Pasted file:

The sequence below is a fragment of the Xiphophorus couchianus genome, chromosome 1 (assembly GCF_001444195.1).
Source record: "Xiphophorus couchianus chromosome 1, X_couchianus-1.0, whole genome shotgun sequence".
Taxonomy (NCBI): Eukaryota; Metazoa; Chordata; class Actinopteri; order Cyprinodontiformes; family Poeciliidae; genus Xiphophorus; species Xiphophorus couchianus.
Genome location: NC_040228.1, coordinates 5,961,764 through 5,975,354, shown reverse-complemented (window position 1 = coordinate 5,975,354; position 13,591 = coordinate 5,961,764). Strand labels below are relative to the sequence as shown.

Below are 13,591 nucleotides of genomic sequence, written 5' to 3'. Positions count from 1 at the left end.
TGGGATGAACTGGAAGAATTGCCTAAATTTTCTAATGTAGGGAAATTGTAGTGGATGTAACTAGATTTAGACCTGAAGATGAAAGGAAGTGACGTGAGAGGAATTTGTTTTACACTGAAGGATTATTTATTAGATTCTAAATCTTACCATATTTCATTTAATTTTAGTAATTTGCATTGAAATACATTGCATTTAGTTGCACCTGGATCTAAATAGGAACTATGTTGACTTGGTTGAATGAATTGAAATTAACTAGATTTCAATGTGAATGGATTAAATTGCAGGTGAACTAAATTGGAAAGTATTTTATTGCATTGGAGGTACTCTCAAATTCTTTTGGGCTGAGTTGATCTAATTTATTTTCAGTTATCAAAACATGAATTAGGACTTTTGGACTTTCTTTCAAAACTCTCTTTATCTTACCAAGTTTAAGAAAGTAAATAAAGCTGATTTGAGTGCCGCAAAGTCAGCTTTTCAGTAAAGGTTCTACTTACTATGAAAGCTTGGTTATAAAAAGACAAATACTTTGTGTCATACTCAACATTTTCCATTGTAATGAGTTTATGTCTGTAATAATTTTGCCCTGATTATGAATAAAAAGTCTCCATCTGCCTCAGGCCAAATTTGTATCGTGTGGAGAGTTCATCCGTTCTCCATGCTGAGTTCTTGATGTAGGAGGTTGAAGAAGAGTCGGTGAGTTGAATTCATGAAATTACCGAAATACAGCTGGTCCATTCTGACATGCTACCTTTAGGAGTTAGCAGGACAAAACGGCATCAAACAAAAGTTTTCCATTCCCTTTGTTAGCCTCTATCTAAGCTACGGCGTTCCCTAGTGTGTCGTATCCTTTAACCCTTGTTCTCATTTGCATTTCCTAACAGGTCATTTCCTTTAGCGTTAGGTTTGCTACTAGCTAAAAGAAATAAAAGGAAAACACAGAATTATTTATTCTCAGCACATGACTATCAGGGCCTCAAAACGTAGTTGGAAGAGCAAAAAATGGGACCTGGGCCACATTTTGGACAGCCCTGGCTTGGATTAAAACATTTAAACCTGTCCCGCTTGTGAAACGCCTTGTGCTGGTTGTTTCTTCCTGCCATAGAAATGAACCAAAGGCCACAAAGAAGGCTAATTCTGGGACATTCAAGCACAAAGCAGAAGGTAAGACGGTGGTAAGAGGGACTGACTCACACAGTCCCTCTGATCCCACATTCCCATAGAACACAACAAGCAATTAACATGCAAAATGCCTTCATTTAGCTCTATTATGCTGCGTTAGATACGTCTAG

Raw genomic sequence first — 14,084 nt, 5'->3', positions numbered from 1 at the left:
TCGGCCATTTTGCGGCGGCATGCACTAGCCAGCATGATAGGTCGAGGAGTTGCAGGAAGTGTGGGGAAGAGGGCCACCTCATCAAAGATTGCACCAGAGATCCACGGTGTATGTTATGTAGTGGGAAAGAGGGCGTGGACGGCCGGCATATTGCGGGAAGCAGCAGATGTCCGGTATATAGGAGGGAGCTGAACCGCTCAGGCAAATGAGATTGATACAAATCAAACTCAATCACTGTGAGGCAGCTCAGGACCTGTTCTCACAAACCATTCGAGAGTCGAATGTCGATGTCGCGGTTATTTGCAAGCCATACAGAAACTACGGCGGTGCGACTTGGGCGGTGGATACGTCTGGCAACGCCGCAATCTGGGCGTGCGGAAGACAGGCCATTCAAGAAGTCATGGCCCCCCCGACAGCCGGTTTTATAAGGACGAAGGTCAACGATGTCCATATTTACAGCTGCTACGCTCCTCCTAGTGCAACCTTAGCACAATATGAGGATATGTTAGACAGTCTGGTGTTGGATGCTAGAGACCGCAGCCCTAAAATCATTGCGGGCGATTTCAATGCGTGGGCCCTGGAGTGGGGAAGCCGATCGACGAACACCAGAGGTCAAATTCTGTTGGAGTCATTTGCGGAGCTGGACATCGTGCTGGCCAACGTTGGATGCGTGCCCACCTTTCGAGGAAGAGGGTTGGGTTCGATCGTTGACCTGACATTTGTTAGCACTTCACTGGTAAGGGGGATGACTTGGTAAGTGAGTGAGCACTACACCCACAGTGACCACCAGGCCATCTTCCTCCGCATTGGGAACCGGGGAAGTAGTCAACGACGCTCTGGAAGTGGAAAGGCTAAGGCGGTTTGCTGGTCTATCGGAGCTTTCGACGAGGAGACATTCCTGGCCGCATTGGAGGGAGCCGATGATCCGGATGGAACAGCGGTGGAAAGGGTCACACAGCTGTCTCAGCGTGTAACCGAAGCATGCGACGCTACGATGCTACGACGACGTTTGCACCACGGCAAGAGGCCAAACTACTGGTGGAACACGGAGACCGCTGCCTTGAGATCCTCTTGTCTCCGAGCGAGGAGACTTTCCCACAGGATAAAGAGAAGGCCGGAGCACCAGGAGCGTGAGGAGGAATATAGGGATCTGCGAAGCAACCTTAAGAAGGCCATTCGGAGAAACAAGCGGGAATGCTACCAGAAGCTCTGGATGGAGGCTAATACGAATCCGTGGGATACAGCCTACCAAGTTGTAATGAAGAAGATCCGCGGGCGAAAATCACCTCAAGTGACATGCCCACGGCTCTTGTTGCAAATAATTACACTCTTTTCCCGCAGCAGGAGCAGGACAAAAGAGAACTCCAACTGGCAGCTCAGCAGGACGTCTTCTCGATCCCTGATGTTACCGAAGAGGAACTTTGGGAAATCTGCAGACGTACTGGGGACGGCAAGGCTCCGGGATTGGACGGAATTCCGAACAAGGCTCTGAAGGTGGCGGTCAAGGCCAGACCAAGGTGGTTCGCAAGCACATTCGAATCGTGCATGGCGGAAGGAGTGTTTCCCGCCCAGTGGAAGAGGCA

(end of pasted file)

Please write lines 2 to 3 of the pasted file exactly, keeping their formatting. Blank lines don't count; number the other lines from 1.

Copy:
Source record: "Xiphophorus couchianus chromosome 1, X_couchianus-1.0, whole genome shotgun sequence".
Taxonomy (NCBI): Eukaryota; Metazoa; Chordata; class Actinopteri; order Cyprinodontiformes; family Poeciliidae; genus Xiphophorus; species Xiphophorus couchianus.